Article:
Flickr/Monik Markus

The first time I used hormonal birth control was in college at the University of California. I procured it from my university health center and charged it to my student account. I wasn't entirely sure if my dad would notice the $50 monthly charge (with insurance) for my Nuvaring, but the price was more than I could afford out of pocket. So each month, feeling infantilized and slightly guilty for putting contraception on my parents’ tab, I did what I had to do to avoid pregnancy.

That sinking feeling was nowhere to be found the next time I'd go on birth control.


While living in London after I graduated, I turned up to a sexual health clinic in Soho with no appointment. I filled out some light paperwork and waited in a room filled with copies of Vogue and bowls of sweets. I paused when they asked me what I’d like to be tested for; nearly 21 years of U.S. health insurance had instilled in me a fear of “routine" $400 blood tests. But my fears were unfounded. After being tested for the full gamut of potential ailments free of charge, a nurse practitioner talked to me about what kind of contraceptives I wanted. She then handed me a year’s worth of birth control in a brown paper bag, also completely free. A week later, the clinic sent me my results via text message.

I’ve repeated the same routine every year since, and each time I leave the clinic thinking: “I’ve had hair appointments that were more complicated.”


As a feminist and an American citizen, I’ve always been infuriated by conservative lawmakers’ fixation on legislating my vagina. Now, as a British citizen who has spent the last five years getting acquainted with this nation’s government-funded National Health Service (NHS), I’m baffled by it, too. Having lived in a country where reproductive health care—including abortions—is free, accessible, and far less politicized, it’s never been clearer to me just how regressive the U.S really is.

In 2012, the Affordable Care Act’s birth control provision went into effect. It mandated that employers must provide insurance that includes free access to certain forms of contraceptives, and it appeared to signal America’s move out of the reproductive dark ages. But it hasn’t exactly been smooth sailing since then. That same birth control mandate has had the highest number of lawsuits challenging its validity than any other provision of the ACA, one of which was the high-profile Burwell vs. Hobby Lobby Supreme Court case in 2014.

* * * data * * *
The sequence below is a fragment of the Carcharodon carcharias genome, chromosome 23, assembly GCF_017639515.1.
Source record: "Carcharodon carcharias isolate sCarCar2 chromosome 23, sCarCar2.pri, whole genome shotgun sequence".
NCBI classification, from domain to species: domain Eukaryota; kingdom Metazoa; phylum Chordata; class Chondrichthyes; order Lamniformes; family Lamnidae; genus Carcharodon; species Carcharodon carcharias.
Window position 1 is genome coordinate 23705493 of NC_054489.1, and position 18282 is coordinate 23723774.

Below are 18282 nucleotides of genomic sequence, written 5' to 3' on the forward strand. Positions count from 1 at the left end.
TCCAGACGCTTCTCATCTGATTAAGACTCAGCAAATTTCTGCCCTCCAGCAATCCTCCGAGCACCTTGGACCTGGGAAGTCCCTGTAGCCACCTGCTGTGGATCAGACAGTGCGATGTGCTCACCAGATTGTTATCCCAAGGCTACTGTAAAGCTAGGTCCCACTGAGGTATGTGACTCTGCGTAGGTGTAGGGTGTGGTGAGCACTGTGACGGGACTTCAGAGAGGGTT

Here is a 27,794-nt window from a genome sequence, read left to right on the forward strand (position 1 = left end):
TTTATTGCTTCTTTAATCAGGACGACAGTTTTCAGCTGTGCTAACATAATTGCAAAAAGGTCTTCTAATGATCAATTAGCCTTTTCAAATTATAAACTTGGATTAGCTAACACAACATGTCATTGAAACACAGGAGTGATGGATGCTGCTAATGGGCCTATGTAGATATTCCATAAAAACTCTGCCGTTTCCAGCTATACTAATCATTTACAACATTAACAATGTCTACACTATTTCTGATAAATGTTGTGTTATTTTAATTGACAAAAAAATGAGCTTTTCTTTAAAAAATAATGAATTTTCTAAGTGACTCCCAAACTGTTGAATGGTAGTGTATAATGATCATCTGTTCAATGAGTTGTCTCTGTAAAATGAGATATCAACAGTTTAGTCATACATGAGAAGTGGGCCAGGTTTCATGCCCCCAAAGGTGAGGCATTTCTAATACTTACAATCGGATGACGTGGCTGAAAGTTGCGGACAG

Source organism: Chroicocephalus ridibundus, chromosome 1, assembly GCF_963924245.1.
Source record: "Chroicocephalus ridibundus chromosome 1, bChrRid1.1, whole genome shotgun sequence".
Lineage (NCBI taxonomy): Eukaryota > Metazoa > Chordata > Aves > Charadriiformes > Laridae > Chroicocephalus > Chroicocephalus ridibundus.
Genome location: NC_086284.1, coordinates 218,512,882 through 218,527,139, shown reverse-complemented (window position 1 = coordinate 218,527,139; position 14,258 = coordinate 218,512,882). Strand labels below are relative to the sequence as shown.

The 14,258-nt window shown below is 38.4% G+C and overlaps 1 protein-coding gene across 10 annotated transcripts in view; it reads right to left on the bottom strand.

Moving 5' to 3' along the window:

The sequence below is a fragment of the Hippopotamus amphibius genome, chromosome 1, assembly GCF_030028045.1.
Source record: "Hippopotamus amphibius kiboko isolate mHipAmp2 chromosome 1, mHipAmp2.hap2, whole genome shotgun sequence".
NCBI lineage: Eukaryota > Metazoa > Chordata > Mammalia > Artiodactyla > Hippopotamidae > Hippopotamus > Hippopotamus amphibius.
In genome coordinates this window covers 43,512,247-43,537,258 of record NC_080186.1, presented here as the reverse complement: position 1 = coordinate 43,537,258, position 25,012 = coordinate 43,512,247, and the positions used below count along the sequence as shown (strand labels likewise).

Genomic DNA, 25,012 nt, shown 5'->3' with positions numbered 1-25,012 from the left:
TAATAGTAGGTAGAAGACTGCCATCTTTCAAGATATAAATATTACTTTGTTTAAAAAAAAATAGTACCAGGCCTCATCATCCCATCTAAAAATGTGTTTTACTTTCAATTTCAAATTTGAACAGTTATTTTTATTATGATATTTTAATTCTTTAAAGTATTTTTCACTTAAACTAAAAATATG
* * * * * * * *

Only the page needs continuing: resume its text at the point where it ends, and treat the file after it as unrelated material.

Last month, SCOTUS agreed to hear a new bundle of seven cases in March 2016. The claimants’ beef is with the government’s workaround: They say the requirement that employers provide written notification of their religious objection—which allows the government to work with the insurance company to provide an alternative for a female employee—is a contraceptive “trigger” and forces objectors to “[violate] their religious beliefs or [pay] the heavy fines.” Apparently the federal government’s concession to religious objectors was not enough; those same objectors now want to prevent the government itself from providing birth control to employees in their stead.


As the highest court in the land ponders whether to give the archaic whims of a tiny slice of religious objectors more influence than laws passed by the democratically-elected government, it’s worth considering what it’s like to live in a country where these all are moot points. If nothing else, it serves as a good reminder for reproductive health advocates that all hope is not lost.